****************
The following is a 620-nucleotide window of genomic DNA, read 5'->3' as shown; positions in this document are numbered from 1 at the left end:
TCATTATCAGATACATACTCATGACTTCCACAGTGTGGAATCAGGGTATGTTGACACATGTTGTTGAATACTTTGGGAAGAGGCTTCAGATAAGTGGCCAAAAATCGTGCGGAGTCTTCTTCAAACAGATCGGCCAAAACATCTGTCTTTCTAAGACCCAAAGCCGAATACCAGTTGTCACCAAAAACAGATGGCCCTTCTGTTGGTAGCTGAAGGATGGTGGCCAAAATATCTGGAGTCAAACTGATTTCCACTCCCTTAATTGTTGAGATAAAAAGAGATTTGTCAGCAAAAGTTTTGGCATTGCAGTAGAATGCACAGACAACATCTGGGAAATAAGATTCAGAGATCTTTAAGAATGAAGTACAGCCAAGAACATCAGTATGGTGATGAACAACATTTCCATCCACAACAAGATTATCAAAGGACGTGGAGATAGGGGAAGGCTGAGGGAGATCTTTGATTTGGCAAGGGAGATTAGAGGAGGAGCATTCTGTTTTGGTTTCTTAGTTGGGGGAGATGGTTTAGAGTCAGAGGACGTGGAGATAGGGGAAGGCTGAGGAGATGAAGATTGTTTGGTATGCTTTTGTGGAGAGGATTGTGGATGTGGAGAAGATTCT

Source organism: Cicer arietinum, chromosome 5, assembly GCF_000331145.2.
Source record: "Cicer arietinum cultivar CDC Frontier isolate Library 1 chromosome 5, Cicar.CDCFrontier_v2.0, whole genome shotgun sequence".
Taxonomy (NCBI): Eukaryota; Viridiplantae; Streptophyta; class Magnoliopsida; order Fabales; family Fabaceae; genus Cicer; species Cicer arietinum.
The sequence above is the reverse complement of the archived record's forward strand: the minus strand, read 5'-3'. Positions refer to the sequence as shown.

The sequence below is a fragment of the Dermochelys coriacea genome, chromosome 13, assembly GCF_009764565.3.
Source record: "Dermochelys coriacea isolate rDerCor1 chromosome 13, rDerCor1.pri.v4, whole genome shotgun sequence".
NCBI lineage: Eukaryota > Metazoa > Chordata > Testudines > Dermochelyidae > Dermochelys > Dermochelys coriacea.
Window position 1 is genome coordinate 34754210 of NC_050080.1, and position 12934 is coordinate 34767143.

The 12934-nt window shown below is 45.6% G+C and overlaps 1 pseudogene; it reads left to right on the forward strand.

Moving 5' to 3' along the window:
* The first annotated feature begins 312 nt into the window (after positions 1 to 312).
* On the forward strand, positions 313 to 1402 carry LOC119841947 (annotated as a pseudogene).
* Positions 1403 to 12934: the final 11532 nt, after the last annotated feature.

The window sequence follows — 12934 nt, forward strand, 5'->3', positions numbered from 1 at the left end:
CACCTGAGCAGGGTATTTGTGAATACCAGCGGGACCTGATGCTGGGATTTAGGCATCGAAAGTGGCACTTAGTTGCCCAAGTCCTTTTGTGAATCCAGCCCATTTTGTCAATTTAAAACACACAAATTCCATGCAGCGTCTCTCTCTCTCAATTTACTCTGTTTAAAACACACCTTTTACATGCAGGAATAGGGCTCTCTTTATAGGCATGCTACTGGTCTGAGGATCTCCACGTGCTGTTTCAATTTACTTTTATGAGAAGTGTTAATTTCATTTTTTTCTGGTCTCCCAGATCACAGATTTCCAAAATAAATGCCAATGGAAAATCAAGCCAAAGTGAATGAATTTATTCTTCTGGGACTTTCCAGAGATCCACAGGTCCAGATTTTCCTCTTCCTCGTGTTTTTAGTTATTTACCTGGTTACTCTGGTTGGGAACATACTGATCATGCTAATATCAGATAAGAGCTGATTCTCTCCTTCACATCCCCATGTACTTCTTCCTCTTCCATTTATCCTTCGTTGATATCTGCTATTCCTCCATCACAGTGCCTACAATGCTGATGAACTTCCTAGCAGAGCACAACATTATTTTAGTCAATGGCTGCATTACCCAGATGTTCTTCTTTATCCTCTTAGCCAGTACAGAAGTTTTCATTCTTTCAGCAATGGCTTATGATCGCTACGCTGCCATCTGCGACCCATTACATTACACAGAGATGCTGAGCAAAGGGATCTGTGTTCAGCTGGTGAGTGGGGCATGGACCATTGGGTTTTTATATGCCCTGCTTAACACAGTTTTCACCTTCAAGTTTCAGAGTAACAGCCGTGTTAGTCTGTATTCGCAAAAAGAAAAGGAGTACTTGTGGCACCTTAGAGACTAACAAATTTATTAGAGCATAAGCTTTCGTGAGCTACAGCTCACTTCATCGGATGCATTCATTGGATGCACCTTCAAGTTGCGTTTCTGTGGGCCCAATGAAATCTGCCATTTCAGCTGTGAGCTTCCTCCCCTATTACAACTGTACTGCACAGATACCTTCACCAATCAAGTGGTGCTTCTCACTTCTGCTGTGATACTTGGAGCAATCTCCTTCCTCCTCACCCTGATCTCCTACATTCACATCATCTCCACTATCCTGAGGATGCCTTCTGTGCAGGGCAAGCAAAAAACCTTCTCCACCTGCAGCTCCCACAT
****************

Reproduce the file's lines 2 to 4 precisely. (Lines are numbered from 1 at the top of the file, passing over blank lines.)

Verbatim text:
TCATTATCAGATACATACTCATGACTTCCACAGTGTGGAATCAGGGTATGTTGACACATGTTGTTGAATACTTTGGGAAGAGGCTTCAGATAAGTGGCCAAAAATCGTGCGGAGTCTTCTTCAAACAGATCGGCCAAAACATCTGTCTTTCTAAGACCCAAAGCCGAATACCAGTTGTCACCAAAAACAGATGGCCCTTCTGTTGGTAGCTGAAGGATGGTGGCCAAAATATCTGGAGTCAAACTGATTTCCACTCCCTTAATTGTTGAGATAAAAAGAGATTTGTCAGCAAAAGTTTTGGCATTGCAGTAGAATGCACAGACAACATCTGGGAAATAAGATTCAGAGATCTTTAAGAATGAAGTACAGCCAAGAACATCAGTATGGTGATGAACAACATTTCCATCCACAACAAGATTATCAAAGGACGTGGAGATAGGGGAAGGCTGAGGGAGATCTTTGATTTGGCAAGGGAGATTAGAGGAGGAGCATTCTGTTTTGGTTTCTTAGTTGGGGGAGATGGTTTAGAGTCAGAGGACGTGGAGATAGGGGAAGGCTGAGGAGATGAAGATTGTTTGGTATGCTTTTGTGGAGAGGATTGTGGATGTGGAGAAGATTCT

Source organism: Cicer arietinum, chromosome 5, assembly GCF_000331145.2.
Source record: "Cicer arietinum cultivar CDC Frontier isolate Library 1 chromosome 5, Cicar.CDCFrontier_v2.0, whole genome shotgun sequence".